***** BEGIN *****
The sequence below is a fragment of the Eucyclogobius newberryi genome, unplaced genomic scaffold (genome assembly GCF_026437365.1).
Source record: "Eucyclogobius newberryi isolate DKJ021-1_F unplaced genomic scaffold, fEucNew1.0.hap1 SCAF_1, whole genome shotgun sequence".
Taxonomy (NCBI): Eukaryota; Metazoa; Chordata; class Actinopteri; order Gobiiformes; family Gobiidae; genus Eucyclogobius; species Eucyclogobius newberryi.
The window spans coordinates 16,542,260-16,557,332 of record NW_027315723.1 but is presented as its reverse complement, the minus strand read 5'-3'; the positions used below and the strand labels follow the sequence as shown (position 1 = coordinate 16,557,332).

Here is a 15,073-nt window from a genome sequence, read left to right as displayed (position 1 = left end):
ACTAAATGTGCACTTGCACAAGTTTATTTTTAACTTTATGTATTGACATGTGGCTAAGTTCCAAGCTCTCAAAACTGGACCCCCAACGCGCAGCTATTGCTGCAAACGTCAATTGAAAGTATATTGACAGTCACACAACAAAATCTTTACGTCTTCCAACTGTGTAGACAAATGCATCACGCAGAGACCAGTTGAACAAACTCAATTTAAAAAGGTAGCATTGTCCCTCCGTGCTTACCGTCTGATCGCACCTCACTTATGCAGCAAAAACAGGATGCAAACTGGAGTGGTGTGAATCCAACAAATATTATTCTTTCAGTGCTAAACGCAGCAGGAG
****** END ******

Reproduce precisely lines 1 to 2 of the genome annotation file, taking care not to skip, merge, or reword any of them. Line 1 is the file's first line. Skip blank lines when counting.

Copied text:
The sequence below is a fragment of the Eucyclogobius newberryi genome, unplaced genomic scaffold (genome assembly GCF_026437365.1).
Source record: "Eucyclogobius newberryi isolate DKJ021-1_F unplaced genomic scaffold, fEucNew1.0.hap1 SCAF_1, whole genome shotgun sequence".